Some argue that the Canadian federal and provincial governments would experience a significant loss of tax and duties. The Retail Council of Canada argues that Canada and the U.S. are not on a level playing field when it comes to the acquisition of online customers. There is no tax advantage created for inbound shipments as the U.S. does not have a federal sales tax. The U.S. does not collect state and local sales taxes at the border or for interstate shipments. Also, the U.S. dominates its online retail space; with only 22% of the U.S. customers reporting to have purchased from a non-U.S. seller. By comparison, 67% of Canadians report having made online purchases in the U.S.

The recent Auditor General of Canada Report concluded that the Canadian federal government is spending more money collecting duties and taxes on shipments than those duties and taxes are worth. Simply put the government spends two dollars to collect one dollar.

The C.D. Howe Institute released a report in 2016 stating the Federal Government would save $161 million per year by raising the de minimis threshold to at least $200. The report also stated there would be a net positive benefit to Canadian consumers, governments, and businesses combined of $648 million. The C.D. Howe Institute is an independent nonprofit research institute in Canada. They are considered one of Canada’s influential think tanks on essential economic policy.

What Happens Next?

Canadian consumers appear to be on board with raising the de minimis threshold. According to the Nanos Research Poll, 76% want it raised to at least $200. Thousands have also signed a petition organized by the Canadian American Business Council pushing for change.

What will the Federal Liberal Government do? Well, we will have to wait and see for when NAFTA renegotiations conclude.

Do you have a questions or comments regarding Canada’s de minimis threshold? Share them in the comment section below and I will be happy to respond.

 

 

 

 

 

 

Subscribe here

10 Easy to Follow Steps to Importing Into Canada for Entrepreneurs

Image: 10-Easy-to-Follow-Steps-to-Importing-into-Canada-for-EntrepreneursThere are so many things to think about when you are running a business. And if you are a U.S. business looking to sell into Canada, or you are a business importing into Canada, the task list gets even longer. But many entrepreneurs do not know the first step to importing. That is why we have created The 10 Easy to Follow Steps to Importing Into Canada for Entrepreneurs.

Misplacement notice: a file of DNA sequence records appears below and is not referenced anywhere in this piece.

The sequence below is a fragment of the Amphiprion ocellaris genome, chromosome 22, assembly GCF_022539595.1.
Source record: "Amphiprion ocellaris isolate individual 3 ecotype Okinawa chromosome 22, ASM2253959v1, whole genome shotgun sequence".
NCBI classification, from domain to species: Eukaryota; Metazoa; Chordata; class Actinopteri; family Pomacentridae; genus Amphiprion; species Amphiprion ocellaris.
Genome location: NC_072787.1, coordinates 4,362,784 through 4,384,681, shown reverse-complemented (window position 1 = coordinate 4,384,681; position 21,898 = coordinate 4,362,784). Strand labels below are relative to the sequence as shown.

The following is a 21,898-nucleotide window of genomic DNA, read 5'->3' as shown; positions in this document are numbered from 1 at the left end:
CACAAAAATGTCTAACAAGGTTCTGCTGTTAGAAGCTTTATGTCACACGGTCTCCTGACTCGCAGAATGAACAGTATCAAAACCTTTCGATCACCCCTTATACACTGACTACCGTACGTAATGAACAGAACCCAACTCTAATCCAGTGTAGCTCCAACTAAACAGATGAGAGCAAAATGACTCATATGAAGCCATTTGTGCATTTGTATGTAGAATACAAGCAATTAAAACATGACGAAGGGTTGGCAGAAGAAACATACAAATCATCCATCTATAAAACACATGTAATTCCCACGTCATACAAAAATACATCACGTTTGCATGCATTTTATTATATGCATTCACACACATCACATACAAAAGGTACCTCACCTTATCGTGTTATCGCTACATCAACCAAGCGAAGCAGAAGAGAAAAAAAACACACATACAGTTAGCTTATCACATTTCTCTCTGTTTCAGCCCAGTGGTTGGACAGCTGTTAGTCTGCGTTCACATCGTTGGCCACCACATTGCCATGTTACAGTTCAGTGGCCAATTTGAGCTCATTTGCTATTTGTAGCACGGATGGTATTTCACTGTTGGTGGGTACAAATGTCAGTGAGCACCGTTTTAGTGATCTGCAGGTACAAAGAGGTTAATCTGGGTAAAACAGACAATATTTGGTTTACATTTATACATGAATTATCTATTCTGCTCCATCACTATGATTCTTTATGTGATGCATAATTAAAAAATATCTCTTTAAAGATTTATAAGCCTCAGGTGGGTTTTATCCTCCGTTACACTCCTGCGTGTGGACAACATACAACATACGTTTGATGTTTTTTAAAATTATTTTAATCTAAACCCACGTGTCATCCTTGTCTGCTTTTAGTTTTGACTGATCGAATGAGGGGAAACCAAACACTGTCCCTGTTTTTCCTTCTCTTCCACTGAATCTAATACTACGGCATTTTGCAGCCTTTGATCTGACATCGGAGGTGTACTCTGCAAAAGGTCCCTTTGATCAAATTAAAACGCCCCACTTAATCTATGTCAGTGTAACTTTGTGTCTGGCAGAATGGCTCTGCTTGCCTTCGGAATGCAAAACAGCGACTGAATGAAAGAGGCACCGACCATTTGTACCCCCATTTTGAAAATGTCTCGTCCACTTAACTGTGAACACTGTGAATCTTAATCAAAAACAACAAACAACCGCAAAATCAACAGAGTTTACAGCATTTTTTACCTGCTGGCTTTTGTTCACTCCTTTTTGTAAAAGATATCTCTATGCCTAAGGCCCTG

As a prospective entrepreneur or new business owner, use these steps and links to external resources to navigate through the complexities of importing into Canada.

Determine if the Goods can be Imported into Canada

We often help first-time importers get out of a Customs jam as a result of not first checking eligibility of the imported goods. because of this, we recommend knowing what can and cannot be imported into Canada as step number one.

To start, you need to

  •         Obtain an accurate description of the goods you plan to import or export.
  •         Identify the country of origin, manufacturer, and export of the goods.
  •         Canada has a range of goods over which it imposes import controls. The Import Control List (ICL) of the Export and Import Permits Act lists these goods.

Next, you will need to determine whether the goods are controlled, regulated or prohibited by any Other Government Department (OGDs). OGDs regulate groups of commodities relating to their agency (Health Canada, Environment Canada, and the Canadian Food Inspection Agency are a few).

There are over 10 OGDs that are involved in the importation, in-transit movement, and exportation of various commodities. If your goods are regulated, they may require special permits, certificates, licenses, special labeling, or a specific type of packaging (i.e. child resistant) depending on the commodity.

To understand OGDs in more detail, read our post on how OGDs regulate the flow of your goods.

Determine the Tariff Classification, Rate of Duties and Taxes, Value for Duty

Once you have ensured you can import your goods into Canada, you must determine the:

  •         Tariff classification;
  •         Applicable tariff treatment;
  •         Rate of duty; and
  •         Taxes payable when importing goods.